or the C<output> method to set the terminal option C<dashed=>0>.

If your gnuplot is older than v5.0, the dashtype curve option is
ignored (and causes a warning to be emitted).

=item linestyle (abbrev 'ls')

This works exactly like C<< linetype >> above, except that you can modify
individual line styles by setting the C<< style line <num> >> plot option.
That is handy for a custom style you might use across several curves either
a single plot or several plots.

=item linewidth (abbrev 'lw')

This is a numeric multiplier on the usual default line width in your current
terminal.

=item linecolor (abbrev 'lc')

This is a color specifier for the color of the line.  See L</"Color specification">.
You can feed in a standard color name (they're listed in the
package-global variable C<@PDL::Graphics::Gnuplot::colornames>), a
small integer to index the standard linetype colors, the word
"variable" to indicate that the line color is a standard linetype
color to be drawn from an additional column of data, a string of the
form #RRGGBB, where the # is literal and the RR, GG, and BB are
hexadecimal bytes, the words "rgbcolor variable" to specify an
additional column of data containing 24-bit packed integers with RGB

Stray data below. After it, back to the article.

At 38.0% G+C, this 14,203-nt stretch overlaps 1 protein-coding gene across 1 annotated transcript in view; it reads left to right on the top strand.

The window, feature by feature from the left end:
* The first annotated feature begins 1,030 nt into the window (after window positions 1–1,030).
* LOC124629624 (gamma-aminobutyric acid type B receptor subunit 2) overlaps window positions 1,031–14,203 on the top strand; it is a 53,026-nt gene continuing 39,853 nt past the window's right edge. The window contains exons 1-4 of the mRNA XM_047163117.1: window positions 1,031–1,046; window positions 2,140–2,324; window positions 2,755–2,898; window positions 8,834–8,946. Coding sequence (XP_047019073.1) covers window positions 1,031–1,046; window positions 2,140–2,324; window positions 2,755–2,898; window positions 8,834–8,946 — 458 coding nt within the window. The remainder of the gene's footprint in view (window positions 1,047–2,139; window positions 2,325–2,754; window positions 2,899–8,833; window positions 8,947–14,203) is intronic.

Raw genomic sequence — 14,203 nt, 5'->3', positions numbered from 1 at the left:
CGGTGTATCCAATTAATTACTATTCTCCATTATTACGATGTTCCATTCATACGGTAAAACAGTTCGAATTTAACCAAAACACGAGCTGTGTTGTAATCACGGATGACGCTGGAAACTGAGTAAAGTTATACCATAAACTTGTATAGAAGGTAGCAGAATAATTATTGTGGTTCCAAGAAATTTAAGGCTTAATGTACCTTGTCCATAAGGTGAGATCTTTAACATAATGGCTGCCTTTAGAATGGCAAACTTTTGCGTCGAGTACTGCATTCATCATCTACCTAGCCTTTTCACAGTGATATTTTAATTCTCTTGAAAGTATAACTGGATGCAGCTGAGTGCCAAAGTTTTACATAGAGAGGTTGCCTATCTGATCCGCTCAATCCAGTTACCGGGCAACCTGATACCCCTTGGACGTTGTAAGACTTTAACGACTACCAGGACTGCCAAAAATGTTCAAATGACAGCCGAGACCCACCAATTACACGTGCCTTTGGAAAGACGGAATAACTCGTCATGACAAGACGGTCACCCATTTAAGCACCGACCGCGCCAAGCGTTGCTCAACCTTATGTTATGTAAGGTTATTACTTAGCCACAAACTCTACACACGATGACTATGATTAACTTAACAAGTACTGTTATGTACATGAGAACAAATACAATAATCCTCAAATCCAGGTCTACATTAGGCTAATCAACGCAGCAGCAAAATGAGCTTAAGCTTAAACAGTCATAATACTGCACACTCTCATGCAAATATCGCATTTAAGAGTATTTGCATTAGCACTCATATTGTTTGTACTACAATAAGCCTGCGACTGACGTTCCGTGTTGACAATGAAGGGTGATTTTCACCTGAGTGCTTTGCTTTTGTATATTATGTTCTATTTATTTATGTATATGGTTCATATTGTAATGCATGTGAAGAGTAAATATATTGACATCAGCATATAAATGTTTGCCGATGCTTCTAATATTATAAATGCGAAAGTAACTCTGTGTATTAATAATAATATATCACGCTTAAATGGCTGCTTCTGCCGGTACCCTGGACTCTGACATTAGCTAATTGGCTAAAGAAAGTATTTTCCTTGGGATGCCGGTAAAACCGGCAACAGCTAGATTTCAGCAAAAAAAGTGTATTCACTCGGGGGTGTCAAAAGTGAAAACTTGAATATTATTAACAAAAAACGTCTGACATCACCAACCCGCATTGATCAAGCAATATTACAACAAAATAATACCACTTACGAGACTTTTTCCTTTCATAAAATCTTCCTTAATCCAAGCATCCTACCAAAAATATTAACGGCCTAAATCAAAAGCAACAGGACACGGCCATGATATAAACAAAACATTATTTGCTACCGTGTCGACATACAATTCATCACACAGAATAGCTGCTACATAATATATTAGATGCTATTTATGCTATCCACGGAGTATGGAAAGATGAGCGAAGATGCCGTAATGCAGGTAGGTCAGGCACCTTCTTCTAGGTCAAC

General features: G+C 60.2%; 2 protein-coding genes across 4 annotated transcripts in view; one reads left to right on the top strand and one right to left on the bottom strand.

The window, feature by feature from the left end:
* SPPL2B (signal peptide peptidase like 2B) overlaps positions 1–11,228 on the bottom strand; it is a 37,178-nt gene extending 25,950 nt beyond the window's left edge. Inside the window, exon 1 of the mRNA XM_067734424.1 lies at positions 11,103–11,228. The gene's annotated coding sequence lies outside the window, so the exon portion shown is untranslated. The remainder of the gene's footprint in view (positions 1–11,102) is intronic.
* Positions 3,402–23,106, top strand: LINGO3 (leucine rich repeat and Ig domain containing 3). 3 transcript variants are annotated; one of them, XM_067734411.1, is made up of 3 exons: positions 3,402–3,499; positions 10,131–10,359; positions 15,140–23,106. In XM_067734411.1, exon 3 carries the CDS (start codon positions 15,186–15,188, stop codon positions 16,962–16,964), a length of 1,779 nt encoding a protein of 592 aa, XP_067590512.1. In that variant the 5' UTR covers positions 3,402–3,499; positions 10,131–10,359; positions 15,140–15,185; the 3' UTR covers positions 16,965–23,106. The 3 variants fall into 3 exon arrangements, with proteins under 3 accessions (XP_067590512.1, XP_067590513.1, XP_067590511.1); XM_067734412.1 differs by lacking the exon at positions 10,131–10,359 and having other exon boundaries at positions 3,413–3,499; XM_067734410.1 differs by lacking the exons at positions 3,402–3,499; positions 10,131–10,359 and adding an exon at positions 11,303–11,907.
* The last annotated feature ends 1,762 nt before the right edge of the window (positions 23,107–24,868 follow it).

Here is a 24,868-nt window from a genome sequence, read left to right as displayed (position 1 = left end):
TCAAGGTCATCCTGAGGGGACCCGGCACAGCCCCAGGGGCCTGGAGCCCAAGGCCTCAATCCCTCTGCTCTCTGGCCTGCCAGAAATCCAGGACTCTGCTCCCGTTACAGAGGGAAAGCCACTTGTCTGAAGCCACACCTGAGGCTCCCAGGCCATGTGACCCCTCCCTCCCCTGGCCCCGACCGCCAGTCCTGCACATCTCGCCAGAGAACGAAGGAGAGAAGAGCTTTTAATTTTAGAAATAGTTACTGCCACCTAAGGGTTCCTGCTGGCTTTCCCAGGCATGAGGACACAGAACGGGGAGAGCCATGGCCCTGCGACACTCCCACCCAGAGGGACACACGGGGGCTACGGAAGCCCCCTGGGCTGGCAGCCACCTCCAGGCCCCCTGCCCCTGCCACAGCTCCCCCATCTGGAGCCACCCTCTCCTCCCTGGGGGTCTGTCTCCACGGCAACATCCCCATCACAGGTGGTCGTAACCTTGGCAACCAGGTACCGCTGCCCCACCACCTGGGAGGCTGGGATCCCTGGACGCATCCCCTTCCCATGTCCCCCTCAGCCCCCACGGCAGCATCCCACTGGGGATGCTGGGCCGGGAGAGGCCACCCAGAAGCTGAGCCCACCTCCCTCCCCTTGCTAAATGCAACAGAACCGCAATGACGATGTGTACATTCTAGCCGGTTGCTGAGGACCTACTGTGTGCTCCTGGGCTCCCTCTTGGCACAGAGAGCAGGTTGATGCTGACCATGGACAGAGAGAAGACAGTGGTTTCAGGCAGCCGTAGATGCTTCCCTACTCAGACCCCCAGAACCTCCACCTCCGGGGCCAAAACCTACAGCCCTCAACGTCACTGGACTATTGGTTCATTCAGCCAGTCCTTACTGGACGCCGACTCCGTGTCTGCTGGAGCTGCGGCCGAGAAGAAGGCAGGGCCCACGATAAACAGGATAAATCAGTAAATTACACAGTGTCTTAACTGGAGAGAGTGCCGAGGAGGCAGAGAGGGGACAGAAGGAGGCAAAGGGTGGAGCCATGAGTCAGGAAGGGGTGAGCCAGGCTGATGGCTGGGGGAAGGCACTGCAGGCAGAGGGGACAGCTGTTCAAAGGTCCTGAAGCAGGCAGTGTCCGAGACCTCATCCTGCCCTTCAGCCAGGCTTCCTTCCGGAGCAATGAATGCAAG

color values, C<< [palette=>'frac',<val>] >> to specify a single
fractional position (scaled 0-1) in the current palette, or C<<
[palette=>'cb',<val>] >> to specify a single value in the scaled
cbrange.

There is no C<< linecolor=>[palette=>variable] >> due to Gnuplot's
non-orthogonal syntax.  To draw line color from the palette, via an
additional data column, see the separate "palette" curve option
(below).

=item textcolor (abbrev 'tc')

For plot styles like C<labels> that specify text, this sets the color
of the text.  It has the same format as C<linecolor> (above).

=item pointtype (abbrev 'pt')

Selects a point glyph shape from the built-in list for your terminal,
for plots that render points as small glyphs (like C<points> and
C<linespoints>).

=item pointsize (abbrev 'ps')

Selects a fractional size for point glyphs, relative to the default size